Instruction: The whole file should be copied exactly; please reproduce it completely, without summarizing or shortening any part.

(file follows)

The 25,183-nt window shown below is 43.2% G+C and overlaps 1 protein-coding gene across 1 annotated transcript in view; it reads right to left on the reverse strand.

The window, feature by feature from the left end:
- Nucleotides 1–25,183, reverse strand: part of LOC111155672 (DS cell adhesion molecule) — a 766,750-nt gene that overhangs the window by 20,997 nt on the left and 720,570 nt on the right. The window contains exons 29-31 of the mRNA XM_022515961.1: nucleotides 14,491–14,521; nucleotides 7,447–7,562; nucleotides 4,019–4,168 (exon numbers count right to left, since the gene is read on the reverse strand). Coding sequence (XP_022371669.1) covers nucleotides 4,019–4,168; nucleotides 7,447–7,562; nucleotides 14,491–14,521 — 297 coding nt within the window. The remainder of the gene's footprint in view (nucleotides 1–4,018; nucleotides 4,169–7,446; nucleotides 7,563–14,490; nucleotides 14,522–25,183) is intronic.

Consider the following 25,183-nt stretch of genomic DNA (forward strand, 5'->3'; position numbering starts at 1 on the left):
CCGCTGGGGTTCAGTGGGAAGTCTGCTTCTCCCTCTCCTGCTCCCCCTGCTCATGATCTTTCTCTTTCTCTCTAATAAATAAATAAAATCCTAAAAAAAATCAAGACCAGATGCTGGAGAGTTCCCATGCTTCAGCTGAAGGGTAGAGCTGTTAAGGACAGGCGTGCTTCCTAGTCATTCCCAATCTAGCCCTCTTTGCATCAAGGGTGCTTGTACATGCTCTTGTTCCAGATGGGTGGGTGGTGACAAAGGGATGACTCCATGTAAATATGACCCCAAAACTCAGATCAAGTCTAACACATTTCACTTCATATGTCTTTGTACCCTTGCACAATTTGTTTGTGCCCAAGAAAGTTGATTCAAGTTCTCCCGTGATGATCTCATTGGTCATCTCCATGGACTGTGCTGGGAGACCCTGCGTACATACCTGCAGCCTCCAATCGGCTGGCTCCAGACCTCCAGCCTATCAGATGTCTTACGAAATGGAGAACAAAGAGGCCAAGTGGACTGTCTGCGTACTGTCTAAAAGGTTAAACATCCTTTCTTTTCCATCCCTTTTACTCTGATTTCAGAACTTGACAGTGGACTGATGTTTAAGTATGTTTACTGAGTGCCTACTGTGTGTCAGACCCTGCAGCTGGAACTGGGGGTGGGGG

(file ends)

The 25,183-nt window shown below is 43.2% G+C and overlaps 1 protein-coding gene across 1 annotated transcript in view; it reads right to left on the reverse strand.

The window, feature by feature from the left end:
- Nucleotides 1–25,183, reverse strand: part of LOC111155672 (DS cell adhesion molecule) — a 766,750-nt gene that overhangs the window by 20,997 nt on the left and 720,570 nt on the right. The window contains exons 29-31 of the mRNA XM_022515961.1: nucleotides 14,491–14,521; nucleotides 7,447–7,562; nucleotides 4,019–4,168 (exon numbers count right to left, since the gene is read on the reverse strand). Coding sequence (XP_022371669.1) covers nucleotides 4,019–4,168; nucleotides 7,447–7,562; nucleotides 14,491–14,521 — 297 coding nt within the window. The remainder of the gene's footprint in view (nucleotides 1–4,018; nucleotides 4,169–7,446; nucleotides 7,563–14,490; nucleotides 14,522–25,183) is intronic.

Consider the following 25,183-nt stretch of genomic DNA (forward strand, 5'->3'; position numbering starts at 1 on the left):
CCGCTGGGGTTCAGTGGGAAGTCTGCTTCTCCCTCTCCTGCTCCCCCTGCTCATGATCTTTCTCTTTCTCTCTAATAAATAAATAAAATCCTAAAAAAAATCAAGACCAGATGCTGGAGAGTTCCCATGCTTCAGCTGAAGGGTAGAGCTGTTAAGGACAGGCGTGCTTCCTAGTCATTCCCAATCTAGCCCTCTTTGCATCAAGGGTGCTTGTACATGCTCTTGTTCCAGATGGGTGGGTGGTGACAAAGGGATGACTCCATGTAAATATGACCCCAAAACTCAGATCAAGTCTAACACATTTCACTTCATATGTCTTTGTACCCTTGCACAATTTGTTTGTGCCCAAGAAAGTTGATTCAAGTTCTCCCGTGATGATCTCATTGGTCATCTCCATGGACTGTGCTGGGAGACCCTGCGTACATACCTGCAGCCTCCAATCGGCTGGCTCCAGACCTCCAGCCTATCAGATGTCTTACGAAATGGAGAACAAAGAGGCCAAGTGGACTGTCTGCGTACTGTCTAAAAGGTTAAACATCCTTTCTTTTCCATCCCTTTTACTCTGATTTCAGAACTTGACAGTGGACTGATGTTTAAGTATGTTTACTGAGTGCCTACTGTGTGTCAGACCCTGCAGCTGGAACTGGGGGTGGGGG